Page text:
NORMAL - The pediatrics unit at BroMenn Regional Medical Center will relocate within the hospital during the next several months, a move that may serve as a precursor to other unit transitions in the years to come, the hospital's chief operating officer said Wednesday.
Pediatrics will remain on the same floor at BroMenn but will be moved to the other end of the medical center, Dr. Gary Hagens said.
"The staffing levels of pediatrics have stayed the same," he said. "Our bed complement stays the same, and we will have available the same number of rooms."
Hagens said the new location will be better for infants, children and their families because it will be closer to the medical unit. Each room will have a private shower.
Earlier this year, medical oncology was consolidated onto the medical floor.
"Those patients (with cancer) are receiving the same level of care under the same nursing leadership but in a different area of the hospital," said Hagens, who isn't aware of changes in staffing levels as a result of the move.
"BroMenn, like other hospitals throughout the country, is trying to deliver care as efficiently as possible, while maintaining the same high level of care," Hagens said.
But at BroMenn, the moves may set the stage for future moves, Hagens said.
BroMenn Chief Executive Officer Roger Hunt previously has discussed BroMenn's plan to replace its older patient care areas with additions within 10 years. Those planning meetings involve discussions of where certain departments may move, Hagens said.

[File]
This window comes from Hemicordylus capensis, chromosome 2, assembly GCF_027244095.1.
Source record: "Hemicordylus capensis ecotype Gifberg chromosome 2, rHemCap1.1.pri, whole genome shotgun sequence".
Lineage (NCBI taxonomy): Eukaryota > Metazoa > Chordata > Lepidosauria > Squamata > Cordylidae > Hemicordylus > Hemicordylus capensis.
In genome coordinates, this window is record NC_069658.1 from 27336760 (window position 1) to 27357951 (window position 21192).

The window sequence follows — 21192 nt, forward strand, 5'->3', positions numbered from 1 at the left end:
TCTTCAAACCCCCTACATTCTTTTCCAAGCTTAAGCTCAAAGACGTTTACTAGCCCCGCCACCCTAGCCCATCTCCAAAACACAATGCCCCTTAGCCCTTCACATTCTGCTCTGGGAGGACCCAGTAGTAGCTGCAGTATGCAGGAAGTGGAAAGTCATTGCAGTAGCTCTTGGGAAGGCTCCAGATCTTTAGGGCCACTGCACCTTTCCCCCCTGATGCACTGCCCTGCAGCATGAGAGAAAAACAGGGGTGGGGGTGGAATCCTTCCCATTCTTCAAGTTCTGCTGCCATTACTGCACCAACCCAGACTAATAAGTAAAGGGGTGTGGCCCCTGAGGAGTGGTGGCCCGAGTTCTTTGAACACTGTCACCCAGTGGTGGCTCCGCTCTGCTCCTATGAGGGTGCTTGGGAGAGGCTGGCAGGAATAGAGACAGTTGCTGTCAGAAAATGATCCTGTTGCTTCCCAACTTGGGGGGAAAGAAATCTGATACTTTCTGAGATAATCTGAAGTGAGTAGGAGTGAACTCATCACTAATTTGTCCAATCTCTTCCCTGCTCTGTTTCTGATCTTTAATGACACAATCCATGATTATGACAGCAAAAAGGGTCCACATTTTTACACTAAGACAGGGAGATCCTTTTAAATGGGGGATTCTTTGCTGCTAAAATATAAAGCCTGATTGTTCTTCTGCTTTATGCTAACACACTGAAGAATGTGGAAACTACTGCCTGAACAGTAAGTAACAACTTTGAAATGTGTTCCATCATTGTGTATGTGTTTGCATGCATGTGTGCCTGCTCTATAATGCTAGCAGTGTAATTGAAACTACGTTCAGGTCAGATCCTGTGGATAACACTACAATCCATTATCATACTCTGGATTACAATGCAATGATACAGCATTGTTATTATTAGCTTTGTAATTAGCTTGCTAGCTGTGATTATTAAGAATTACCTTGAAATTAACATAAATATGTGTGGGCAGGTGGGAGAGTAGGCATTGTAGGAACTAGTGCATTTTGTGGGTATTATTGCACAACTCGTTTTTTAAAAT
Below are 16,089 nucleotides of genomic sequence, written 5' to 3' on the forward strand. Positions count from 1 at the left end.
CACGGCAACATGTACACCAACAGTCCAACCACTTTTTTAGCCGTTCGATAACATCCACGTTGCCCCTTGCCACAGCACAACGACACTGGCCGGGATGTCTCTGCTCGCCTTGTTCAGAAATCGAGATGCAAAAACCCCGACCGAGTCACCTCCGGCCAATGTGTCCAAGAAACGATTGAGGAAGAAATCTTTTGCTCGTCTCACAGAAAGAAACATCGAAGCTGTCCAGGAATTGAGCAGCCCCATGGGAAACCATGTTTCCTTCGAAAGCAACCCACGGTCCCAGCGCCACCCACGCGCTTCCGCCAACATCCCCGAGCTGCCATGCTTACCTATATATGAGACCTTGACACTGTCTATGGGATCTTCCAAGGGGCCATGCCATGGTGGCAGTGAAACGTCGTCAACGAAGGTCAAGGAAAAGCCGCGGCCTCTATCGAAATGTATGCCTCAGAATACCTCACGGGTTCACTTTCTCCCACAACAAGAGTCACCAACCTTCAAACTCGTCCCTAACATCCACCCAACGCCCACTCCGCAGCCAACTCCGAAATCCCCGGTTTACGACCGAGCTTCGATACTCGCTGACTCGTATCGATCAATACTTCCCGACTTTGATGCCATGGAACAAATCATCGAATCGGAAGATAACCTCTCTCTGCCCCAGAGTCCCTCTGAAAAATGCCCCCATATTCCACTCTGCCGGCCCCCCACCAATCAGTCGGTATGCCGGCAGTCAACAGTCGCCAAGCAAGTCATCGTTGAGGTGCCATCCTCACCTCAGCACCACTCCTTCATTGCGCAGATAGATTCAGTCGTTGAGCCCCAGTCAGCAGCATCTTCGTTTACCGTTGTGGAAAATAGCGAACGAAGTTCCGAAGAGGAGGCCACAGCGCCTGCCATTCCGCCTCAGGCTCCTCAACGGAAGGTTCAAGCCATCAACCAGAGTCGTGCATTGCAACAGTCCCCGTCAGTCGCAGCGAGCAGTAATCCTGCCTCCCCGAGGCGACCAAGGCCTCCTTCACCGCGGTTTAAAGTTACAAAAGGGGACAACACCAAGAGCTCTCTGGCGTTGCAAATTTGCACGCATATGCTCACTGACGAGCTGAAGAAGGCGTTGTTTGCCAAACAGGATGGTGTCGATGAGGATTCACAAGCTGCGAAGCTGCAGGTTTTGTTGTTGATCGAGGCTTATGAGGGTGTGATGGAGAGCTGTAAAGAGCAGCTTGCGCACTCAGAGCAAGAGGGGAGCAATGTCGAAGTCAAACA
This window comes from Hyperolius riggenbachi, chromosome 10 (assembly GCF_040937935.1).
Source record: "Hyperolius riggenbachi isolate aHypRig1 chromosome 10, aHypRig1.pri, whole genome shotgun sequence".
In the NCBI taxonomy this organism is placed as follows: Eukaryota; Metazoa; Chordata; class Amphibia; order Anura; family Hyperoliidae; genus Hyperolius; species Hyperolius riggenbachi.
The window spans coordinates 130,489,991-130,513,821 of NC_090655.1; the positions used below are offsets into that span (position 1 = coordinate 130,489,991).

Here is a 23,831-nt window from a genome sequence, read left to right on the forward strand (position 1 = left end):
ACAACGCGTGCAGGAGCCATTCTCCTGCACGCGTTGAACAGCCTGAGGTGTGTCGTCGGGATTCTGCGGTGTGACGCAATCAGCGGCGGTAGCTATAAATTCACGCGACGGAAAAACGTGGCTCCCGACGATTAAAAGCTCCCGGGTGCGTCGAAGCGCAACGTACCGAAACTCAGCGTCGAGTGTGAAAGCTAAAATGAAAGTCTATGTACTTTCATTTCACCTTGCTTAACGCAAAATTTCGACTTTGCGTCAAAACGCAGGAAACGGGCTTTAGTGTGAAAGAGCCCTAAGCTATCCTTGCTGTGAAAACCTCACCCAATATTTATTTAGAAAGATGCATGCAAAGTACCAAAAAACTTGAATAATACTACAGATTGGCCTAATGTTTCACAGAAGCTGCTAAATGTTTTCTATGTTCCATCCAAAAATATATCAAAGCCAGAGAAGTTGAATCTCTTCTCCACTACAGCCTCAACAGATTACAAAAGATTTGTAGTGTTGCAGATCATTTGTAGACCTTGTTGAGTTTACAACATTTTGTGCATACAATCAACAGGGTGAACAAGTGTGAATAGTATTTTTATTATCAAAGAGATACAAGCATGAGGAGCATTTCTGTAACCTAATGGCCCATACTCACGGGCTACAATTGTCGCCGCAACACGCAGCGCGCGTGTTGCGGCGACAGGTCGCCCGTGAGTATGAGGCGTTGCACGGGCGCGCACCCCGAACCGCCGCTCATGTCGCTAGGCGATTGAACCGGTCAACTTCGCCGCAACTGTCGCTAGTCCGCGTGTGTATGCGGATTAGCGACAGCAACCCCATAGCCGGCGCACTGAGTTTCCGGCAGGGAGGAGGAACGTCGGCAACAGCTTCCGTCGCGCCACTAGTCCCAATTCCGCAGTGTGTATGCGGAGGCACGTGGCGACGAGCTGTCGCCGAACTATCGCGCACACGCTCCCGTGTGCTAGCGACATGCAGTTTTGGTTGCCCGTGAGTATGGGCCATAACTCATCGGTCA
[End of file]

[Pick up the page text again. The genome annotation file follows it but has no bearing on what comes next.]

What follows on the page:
BroMenn isn't alone in transitions involving pediatrics. OSF St. Joseph Medical Center in Bloomington merged its pediatrics unit with the hospital's adult medical surgical unit two years ago.
The pediatrics unit was busy only during certain times of the year, such as January and February, when a lot of children are sick, said Deb Smith, St. Joseph's assistant administrator and chief nurse executive. It made no sense to have rooms that were empty but that could have been used for adult patients, she said.
Rooms on one side of the medical surgical unit are for pediatric patients, who are cared for by nurses with special skills and competency in pediatrics, Smith said. The pediatric security system has been relocated to that floor, and the former pediatrics unit has been renovated into the orthopedic-neurosurgery unit.
Acutely ill children are transferred to Children's Hospital of Illinois in Peoria, which has a pediatrics intensive care unit.
St. Joseph cares for oncology patients in its medical unit, Smith said. The number of oncology inpatients has declined as more cancer patients receive outpatient care at the Community Cancer Center in Normal, she said.
Abraham Lincoln Memorial Hospital in Lincoln and OSF Saint James-John W. Albrecht Medical Center in Pontiac do not have separate pediatrics and medical oncology units, spokeswomen said.